• Sausage Burrito
• Egg McMuffin
• Bacon, Egg & Chees Biscuit
• McSkillet Burrito with Sausage
• Big Breakfast with Hotcakes

Cluster 10 (Coffee Drinks)

We find a group of coffee drinks next:

• Nonfat Cappuccino
• Nonfat Latte
• Nonfat Latte with Sugar Free Vanilla Syrup
• Iced Nonfat Latte

These are much higher in calcium and protein, and lower in sugar, than the other drink cluster above:

Cluster 11 (Apples)

Here’s a cluster of apples:

• Apple Dippers with Low Fat Caramel Dip
• Apple Slices

Vitamin C, check.

And finally, here’s an overview of all the clusters at once (using a different clustering run):

# No More!

I’ll end with a couple notes:

• Kevin Knight has a hilarious introduction to Bayesian inference that describes some applications of nonparametric Bayesian techniques to computational linguistics (though I don’t think he ever quite says “nonparametric Bayes” directly).
• In the Chinese Restaurant Process, each customer sits at a single table. The Indian Buffet Process is an extension that allows customers to sample food from multiple tables (i.e., belong to multiple clusters).
• The Chinese Restaurant Process, the Polya Urn Model, and the Stick-Breaking Process are all sequential models for generating groups: to figure out table parameters in the CRP, for example, you wait for customer 1 to come in, then customer 2, then customer 3, and so on. The equivalent Dirichlet Process, on the other hand, is a parallel model for generating groups: just sample $G \sim DP(G_0, alpha)$, and then all your group parameters can be independently generated by sampling from $G$ at once. This duality is an instance of a more general phenomenon known as de Finetti’s theorem.

And that’s it.

# Instant interactive visualization with d3 + ggplot2

It’s often easier to understand a chart than a table. So why is it still so hard to make a simple data graphic, and why am I still bombarded by mind-numbing reams of raw numbers?

(Yeah, I love ggplot2 to death. But sometimes I want a little more interaction, and sometimes all I want is to drag-and-drop and be done.)

So I’ve been experimenting with a small, ggplot2-inspired d3 app.

Simply drop a file, and bam! Instant scatterplot:

But wait – that’s only 2 dimensions. You can add some more through color, size, and groups:

And you can easily switch which variables are getting plotted, and see all the information associated with each point.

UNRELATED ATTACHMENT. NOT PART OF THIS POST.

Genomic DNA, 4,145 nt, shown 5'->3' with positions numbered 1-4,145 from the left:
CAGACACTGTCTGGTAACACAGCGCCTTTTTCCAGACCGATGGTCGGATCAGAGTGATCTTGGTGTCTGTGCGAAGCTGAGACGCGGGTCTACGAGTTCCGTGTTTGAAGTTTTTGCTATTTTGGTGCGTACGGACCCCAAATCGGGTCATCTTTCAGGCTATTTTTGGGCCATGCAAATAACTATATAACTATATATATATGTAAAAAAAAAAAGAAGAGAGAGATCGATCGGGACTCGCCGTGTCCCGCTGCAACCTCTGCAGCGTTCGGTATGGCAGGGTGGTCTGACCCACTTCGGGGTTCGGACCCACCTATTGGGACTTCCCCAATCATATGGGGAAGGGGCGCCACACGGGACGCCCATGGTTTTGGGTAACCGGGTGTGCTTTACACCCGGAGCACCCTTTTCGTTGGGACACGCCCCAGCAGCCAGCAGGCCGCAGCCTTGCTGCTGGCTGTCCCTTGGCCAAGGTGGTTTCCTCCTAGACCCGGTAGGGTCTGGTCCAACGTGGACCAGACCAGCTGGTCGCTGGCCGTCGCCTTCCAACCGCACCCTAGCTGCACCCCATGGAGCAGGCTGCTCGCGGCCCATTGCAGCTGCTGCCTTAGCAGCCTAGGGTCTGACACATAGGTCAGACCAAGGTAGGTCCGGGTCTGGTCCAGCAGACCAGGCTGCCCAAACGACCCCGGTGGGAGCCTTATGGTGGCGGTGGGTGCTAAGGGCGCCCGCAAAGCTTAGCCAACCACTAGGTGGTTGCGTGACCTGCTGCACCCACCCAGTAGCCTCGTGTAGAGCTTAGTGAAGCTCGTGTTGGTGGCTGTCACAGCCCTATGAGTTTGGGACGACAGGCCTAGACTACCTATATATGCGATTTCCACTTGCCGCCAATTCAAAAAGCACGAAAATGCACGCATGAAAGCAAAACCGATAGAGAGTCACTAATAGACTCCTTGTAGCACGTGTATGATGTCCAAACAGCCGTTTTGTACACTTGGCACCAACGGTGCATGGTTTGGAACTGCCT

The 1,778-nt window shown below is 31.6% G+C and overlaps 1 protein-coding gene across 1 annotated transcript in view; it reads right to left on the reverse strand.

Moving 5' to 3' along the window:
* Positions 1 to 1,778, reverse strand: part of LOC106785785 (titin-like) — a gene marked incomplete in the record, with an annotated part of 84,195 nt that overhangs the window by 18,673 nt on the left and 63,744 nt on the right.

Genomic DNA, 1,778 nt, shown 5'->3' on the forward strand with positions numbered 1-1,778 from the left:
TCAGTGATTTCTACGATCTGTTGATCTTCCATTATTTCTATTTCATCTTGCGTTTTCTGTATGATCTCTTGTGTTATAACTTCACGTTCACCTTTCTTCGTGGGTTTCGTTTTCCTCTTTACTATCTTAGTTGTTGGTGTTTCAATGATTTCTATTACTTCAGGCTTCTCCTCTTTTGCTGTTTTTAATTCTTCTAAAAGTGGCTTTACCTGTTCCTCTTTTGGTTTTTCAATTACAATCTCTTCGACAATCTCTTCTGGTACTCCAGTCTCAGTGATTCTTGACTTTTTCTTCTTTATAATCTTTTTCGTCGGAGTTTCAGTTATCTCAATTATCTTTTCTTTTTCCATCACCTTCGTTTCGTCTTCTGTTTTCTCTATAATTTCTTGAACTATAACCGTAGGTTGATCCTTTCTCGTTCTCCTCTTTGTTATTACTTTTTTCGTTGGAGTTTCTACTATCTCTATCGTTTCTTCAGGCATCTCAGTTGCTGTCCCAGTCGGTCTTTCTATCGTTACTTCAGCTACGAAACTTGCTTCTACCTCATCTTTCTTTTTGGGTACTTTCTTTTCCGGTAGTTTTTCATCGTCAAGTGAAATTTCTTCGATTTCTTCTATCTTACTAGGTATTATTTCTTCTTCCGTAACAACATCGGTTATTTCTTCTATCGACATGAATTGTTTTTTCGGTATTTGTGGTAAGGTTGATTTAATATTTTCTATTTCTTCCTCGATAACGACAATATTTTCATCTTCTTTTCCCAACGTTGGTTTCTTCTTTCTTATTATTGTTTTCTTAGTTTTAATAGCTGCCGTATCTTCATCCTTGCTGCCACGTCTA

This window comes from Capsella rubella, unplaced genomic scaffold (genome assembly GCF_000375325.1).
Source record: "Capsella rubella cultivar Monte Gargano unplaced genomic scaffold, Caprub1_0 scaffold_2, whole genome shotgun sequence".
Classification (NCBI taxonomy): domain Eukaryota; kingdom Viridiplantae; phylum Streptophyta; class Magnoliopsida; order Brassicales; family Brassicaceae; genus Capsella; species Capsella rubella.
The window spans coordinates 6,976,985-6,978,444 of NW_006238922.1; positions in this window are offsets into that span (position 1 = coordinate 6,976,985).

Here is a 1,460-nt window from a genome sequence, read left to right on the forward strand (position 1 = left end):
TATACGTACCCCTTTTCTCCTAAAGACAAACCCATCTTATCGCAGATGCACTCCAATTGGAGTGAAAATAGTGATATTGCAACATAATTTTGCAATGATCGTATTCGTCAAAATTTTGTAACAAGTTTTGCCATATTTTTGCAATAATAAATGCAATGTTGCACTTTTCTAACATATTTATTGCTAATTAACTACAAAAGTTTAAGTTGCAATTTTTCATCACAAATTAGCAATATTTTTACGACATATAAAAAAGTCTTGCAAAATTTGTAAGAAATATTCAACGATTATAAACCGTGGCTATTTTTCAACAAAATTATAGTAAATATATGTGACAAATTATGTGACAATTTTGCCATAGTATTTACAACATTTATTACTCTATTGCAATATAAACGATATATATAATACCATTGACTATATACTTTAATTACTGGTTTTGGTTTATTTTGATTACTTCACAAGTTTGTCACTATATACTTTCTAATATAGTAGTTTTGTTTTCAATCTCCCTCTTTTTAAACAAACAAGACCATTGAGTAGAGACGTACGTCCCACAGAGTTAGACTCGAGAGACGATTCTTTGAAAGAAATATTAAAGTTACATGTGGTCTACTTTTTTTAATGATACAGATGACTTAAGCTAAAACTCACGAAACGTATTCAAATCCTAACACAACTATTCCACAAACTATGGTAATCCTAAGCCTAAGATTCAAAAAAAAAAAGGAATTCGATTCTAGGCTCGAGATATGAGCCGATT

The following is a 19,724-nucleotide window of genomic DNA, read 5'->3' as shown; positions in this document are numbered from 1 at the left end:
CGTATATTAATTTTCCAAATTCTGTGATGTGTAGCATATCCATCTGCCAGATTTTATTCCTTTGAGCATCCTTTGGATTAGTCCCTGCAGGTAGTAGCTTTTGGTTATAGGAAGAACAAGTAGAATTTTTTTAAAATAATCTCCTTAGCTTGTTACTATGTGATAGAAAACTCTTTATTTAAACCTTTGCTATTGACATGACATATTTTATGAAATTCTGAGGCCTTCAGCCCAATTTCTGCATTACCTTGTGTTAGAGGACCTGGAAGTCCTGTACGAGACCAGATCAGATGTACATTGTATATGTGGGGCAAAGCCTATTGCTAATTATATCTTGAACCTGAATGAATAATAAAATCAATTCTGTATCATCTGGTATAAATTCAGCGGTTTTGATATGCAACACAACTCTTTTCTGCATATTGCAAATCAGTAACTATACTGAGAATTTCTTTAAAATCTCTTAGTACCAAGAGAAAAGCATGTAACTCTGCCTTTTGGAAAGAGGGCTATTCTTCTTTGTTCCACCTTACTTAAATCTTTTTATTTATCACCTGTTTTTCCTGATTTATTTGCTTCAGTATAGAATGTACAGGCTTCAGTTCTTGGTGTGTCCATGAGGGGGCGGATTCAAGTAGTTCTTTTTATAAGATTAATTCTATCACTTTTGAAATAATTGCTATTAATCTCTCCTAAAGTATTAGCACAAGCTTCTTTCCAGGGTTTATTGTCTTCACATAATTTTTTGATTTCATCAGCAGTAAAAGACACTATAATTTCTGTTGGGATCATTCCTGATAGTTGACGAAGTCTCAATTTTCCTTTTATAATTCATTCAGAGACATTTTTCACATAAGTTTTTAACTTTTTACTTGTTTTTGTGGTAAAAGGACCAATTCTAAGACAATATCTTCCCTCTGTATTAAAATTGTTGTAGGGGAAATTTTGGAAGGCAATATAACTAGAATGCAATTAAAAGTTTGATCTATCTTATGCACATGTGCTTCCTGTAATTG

(Same dataset, different aesthetic assignments.)

I’m thinking of adding more kinds of charts, support for categorical variables, more interactivity (sliders to interact with other dimensions?!), and making the UI even easier (e.g., simplify column naming). In the meantime, the code is here on Github, and tips and suggestions are welcome!

# Movie recommendations and more via MapReduce and Scalding

Scalding is an in-house MapReduce framework that Twitter recently open-sourced. Like Pig, it provides an abstraction on top of MapReduce that makes it easy to write big data jobs in a syntax that’s simple and concise. Unlike Pig, Scalding is written in pure Scala – which means all the power of Scala and the JVM is already built-in. No more UDFs, folks!

This is going to be an in-your-face introduction to Scalding, Twitter’s (Scala + Cascading) MapReduce framework.

In 140: instead of forcing you to write raw map and reduce functions, Scalding allows you to write natural code like

Not much different from the Ruby you’d write to compute tweet distributions over small data? Exactly.

Two notes before we begin:

# Movie Similarities

Imagine you run an online movie business, and you want to generate movie recommendations. You have a rating system (people can rate movies with 1 to 5 stars), and we’ll assume for simplicity that all of the ratings are stored in a TSV file somewhere.

Let’s start by reading the ratings into a Scalding job.

You want to calculate how similar pairs of movies are, so that if someone watches The Lion King, you can recommend films like Toy Story. So how should you define the similarity between two movies?